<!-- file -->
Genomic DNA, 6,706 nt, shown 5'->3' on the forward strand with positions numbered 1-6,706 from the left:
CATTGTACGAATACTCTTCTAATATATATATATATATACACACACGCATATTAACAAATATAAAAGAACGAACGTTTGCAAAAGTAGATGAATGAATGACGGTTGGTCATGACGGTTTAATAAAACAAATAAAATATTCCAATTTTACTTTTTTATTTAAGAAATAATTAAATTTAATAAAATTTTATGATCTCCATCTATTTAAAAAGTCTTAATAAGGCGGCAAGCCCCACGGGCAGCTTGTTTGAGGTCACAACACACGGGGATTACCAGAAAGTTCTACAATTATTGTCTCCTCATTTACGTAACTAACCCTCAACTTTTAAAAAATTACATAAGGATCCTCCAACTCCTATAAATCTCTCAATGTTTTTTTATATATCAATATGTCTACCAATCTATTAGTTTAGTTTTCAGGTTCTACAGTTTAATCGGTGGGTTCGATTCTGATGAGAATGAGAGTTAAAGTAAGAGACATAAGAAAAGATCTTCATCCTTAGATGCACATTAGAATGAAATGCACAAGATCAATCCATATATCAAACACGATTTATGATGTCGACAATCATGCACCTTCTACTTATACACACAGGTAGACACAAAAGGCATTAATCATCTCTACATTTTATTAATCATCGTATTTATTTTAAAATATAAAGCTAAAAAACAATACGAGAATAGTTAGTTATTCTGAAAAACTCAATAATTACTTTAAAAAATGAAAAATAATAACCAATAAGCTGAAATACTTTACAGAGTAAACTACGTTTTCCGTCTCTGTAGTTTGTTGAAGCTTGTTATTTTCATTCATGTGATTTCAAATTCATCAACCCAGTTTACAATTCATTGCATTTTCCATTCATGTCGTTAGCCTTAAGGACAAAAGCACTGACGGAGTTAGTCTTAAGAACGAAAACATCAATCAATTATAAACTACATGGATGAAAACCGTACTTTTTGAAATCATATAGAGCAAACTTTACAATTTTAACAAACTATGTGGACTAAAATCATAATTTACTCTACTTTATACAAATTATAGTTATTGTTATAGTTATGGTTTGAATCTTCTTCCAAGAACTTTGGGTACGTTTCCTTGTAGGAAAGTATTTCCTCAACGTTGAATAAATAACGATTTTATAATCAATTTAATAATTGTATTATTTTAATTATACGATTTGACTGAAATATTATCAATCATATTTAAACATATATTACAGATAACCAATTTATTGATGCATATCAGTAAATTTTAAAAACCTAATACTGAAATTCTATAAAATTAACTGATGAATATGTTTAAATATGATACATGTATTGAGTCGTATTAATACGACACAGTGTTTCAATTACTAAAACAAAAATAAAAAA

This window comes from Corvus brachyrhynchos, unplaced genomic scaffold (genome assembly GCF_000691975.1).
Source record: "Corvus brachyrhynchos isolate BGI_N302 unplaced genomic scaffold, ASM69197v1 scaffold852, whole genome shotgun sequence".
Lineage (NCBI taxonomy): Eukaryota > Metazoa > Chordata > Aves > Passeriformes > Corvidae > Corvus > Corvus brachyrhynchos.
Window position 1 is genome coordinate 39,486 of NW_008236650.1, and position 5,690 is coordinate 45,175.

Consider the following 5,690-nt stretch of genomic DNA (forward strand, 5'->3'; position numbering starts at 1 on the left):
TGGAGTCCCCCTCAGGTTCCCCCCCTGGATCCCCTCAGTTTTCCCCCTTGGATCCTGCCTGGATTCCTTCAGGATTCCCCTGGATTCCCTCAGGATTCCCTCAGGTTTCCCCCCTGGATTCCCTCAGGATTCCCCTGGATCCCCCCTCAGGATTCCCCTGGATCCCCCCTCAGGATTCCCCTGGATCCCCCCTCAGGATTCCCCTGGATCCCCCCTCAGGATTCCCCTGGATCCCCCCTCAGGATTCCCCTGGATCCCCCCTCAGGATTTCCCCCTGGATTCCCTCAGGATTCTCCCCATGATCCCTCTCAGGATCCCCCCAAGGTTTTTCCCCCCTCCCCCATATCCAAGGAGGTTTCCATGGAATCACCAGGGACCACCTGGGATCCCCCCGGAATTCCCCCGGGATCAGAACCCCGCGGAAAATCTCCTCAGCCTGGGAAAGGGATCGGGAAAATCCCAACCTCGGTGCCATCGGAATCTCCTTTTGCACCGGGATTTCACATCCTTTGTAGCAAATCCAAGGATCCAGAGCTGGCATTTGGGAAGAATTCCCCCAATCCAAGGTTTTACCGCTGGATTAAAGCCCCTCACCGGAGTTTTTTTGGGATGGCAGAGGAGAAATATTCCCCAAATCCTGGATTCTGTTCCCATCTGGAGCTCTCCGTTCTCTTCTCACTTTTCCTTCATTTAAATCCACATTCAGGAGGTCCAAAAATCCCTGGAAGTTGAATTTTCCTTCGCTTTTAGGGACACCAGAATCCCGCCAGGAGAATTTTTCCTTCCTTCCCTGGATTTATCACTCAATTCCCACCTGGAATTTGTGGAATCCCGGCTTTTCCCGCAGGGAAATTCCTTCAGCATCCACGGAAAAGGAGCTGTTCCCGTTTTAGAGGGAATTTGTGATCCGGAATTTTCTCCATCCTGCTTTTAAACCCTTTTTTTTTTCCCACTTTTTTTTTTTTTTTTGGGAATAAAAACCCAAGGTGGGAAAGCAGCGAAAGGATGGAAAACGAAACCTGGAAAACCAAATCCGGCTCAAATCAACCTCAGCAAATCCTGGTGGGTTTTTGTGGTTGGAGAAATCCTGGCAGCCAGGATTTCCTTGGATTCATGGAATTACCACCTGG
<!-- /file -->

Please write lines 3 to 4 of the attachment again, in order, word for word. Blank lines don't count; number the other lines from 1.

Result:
This window comes from Corvus brachyrhynchos, unplaced genomic scaffold (genome assembly GCF_000691975.1).
Source record: "Corvus brachyrhynchos isolate BGI_N302 unplaced genomic scaffold, ASM69197v1 scaffold852, whole genome shotgun sequence".